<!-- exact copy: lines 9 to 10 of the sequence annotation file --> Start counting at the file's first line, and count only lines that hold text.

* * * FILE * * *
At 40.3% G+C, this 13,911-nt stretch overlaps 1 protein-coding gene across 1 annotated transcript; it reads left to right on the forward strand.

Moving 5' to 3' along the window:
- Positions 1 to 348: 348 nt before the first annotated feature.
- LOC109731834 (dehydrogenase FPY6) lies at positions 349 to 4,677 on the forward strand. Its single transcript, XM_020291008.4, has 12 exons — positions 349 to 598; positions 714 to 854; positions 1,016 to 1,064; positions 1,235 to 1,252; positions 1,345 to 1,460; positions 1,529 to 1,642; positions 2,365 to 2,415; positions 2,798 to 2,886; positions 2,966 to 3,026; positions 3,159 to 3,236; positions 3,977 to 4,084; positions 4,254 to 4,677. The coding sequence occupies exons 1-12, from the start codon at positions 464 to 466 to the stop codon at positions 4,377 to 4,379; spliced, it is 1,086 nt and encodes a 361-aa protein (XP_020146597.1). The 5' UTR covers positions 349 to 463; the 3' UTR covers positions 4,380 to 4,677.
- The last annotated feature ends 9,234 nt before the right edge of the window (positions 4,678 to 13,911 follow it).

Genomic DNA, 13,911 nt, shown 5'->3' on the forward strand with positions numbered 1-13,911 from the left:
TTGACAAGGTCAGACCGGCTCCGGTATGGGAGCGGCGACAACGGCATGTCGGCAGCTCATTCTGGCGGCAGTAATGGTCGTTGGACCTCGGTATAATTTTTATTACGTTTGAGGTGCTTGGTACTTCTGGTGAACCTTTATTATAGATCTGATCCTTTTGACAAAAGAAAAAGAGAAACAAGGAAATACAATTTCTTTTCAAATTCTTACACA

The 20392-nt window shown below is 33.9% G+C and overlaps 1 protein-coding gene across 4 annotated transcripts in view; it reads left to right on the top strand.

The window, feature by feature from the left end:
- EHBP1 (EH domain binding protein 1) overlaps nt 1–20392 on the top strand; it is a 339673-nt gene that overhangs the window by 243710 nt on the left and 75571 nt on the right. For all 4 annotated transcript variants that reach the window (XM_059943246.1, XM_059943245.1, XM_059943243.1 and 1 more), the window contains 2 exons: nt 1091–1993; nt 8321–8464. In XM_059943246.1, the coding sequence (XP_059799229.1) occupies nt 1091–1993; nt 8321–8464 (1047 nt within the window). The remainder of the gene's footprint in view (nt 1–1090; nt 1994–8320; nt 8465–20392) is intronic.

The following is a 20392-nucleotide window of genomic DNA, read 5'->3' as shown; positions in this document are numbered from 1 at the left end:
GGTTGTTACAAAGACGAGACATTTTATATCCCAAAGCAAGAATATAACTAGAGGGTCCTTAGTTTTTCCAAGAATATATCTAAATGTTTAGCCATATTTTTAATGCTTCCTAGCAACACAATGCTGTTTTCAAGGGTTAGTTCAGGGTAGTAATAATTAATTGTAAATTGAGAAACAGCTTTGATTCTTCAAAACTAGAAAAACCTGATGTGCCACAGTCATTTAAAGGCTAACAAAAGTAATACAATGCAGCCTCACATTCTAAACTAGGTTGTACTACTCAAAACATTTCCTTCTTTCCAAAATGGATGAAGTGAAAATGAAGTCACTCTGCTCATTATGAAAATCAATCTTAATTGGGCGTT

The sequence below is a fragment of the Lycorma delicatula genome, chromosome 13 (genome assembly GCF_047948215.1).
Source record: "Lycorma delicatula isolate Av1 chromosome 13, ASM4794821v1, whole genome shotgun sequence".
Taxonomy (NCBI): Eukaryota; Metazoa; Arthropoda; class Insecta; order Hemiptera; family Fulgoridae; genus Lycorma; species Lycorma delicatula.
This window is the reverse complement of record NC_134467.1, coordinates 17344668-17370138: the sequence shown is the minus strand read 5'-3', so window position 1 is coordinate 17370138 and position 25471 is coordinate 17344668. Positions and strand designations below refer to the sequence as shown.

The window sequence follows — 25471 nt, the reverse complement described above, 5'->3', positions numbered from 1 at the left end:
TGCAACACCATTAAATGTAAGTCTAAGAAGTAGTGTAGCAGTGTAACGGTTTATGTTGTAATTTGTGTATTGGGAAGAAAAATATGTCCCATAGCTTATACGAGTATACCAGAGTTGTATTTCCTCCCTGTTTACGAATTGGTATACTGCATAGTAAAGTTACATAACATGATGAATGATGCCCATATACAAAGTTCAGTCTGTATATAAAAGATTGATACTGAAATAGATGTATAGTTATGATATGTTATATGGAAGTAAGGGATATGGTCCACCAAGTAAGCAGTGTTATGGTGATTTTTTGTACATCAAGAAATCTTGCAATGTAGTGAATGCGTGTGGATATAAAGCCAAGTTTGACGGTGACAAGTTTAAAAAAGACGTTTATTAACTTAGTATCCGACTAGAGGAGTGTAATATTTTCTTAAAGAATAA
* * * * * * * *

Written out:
The window, feature by feature from the left end:
- EHBP1 (EH domain binding protein 1) overlaps nt 1–20392 on the top strand; it is a 339673-nt gene that overhangs the window by 243710 nt on the left and 75571 nt on the right. For all 4 annotated transcript variants that reach the window (XM_059943246.1, XM_059943245.1, XM_059943243.1 and 1 more), the window contains 2 exons: nt 1091–1993; nt 8321–8464. In XM_059943246.1, the coding sequence (XP_059799229.1) occupies nt 1091–1993; nt 8321–8464 (1047 nt within the window). The remainder of the gene's footprint in view (nt 1–1090; nt 1994–8320; nt 8465–20392) is intronic.